The Election Won't Change the Markets
07/11/2012 9:45 am EST
Whether it's politicians, financiers, or average Americans, realistically our problems are more systemic than political, so don't expect the November elections to mean triumph or tragedy, observes Richard Lehmann of Income Securities Investor.
I've compiled the year-to-date results of our model portfolios versus the major stock indexes on a total return basis.
All the portfolios except the low-risk one showed a decline from the first quarter, but finished the year to date with positive results. The major stock indexes also took a hit for the quarter and finished year-to-date about the same as our model portfolios, albeit with a lot more volatility.
The overall investment outlook continues to look bleak. We have an economy that is not growing, high unemployment, a European banking crisis and recession, out of control government spending, a Congress that is deadlocked, unsustainable debt levels, un-payable unfunded mandates at all levels of government, and a President in charge during all this who is a threat to be re-elected.
Have I left anything out? Well, yes, but how much truth can you stand at one time?
We would probably be inclined to sell everything and stay in cash were it not for the fact that we have all seen much worse in the not too distant past. We also know that going to cash presumes that there will be a better entry point in the near future...and that is far from clear.
Investors’ main concern today is uncertainty, and this will get no better for at least another six months. In six months, we will have either the certainty that things will definitely get worse or that promising changes are coming.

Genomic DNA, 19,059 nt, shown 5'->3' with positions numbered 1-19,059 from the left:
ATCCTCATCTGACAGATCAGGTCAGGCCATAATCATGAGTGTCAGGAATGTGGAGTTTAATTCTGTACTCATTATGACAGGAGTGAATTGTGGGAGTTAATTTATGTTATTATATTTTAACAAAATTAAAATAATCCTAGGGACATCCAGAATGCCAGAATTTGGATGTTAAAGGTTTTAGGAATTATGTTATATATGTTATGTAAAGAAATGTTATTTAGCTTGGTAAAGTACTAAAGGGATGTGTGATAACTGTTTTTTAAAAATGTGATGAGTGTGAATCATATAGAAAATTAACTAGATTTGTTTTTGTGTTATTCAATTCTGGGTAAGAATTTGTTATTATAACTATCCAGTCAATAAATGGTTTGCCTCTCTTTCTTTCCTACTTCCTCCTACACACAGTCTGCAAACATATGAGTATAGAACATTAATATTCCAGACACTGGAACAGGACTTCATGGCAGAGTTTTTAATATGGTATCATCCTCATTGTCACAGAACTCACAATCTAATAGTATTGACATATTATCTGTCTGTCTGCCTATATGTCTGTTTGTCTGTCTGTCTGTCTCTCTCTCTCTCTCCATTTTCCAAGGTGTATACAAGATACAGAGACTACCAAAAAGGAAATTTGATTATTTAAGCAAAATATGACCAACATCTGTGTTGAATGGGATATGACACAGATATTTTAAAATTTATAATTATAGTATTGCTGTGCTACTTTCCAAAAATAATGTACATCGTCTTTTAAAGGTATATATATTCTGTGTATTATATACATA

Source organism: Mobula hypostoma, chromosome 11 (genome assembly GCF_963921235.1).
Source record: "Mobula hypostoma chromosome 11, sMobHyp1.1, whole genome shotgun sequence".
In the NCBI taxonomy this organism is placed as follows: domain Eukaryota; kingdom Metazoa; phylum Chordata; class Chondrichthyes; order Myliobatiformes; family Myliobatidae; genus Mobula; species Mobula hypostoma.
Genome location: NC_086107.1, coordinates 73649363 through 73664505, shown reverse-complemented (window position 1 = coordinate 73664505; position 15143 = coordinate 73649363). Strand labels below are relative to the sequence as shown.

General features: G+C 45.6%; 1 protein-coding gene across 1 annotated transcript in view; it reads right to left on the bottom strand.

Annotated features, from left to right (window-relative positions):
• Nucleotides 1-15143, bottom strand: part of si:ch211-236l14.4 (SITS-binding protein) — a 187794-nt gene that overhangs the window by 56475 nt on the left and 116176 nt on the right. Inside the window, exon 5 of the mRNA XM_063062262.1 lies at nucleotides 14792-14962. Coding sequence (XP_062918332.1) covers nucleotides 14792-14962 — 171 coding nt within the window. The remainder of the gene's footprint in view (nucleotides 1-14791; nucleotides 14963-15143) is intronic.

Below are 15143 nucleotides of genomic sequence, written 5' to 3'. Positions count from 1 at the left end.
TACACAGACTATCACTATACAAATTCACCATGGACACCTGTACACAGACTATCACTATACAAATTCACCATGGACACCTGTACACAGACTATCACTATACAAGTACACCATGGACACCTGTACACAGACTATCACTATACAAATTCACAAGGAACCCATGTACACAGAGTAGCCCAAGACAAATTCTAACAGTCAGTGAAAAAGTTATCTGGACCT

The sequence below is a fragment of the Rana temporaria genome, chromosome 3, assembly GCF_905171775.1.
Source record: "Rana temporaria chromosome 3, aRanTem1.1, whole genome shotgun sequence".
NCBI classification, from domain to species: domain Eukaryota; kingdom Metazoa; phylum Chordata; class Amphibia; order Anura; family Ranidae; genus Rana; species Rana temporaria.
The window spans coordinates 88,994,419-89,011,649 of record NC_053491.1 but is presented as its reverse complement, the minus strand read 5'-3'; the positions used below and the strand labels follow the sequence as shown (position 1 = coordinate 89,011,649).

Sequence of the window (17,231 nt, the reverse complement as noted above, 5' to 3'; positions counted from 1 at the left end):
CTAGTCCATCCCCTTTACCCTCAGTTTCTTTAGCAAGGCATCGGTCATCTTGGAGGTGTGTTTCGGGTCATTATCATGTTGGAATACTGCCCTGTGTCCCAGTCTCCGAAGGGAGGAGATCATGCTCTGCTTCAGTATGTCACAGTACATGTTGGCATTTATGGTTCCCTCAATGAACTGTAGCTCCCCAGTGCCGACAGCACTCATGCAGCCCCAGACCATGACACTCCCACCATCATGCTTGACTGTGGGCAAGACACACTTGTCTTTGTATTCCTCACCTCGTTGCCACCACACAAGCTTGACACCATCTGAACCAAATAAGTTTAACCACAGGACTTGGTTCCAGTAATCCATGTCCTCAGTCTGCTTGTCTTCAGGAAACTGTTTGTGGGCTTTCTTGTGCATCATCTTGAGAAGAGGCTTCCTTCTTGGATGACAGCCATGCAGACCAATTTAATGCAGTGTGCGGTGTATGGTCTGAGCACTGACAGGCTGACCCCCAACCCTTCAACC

No matter how the presidential election comes out, things will not get better for a long time. Our problems are as much systemic as political. Even if one party can rally the political will, getting industry to respond quickly is doubtful.
Also doubtful is whether today’s problems can be solved by economic growth and spending controls alone. My guess is that we are past that point.
The silver lining to this cloud is that neither outcome should significantly change the outlook for income-oriented investors, since we learned some time back that it is actually the Federal Reserve that controls their investment destiny. With this fact in hand, we can be more definitive about the next 12 months.
That outlook is for low short- and long-term interest rates and possible deflation, all of which makes high-income securities the most obvious buys around. Yes, market volatility will continue, but as investors move out of growth stocks they will likely rediscover the comfort of income securities which pay them 5% to 8%. In today’s low interest rate environment, this can only be viewed as a gift.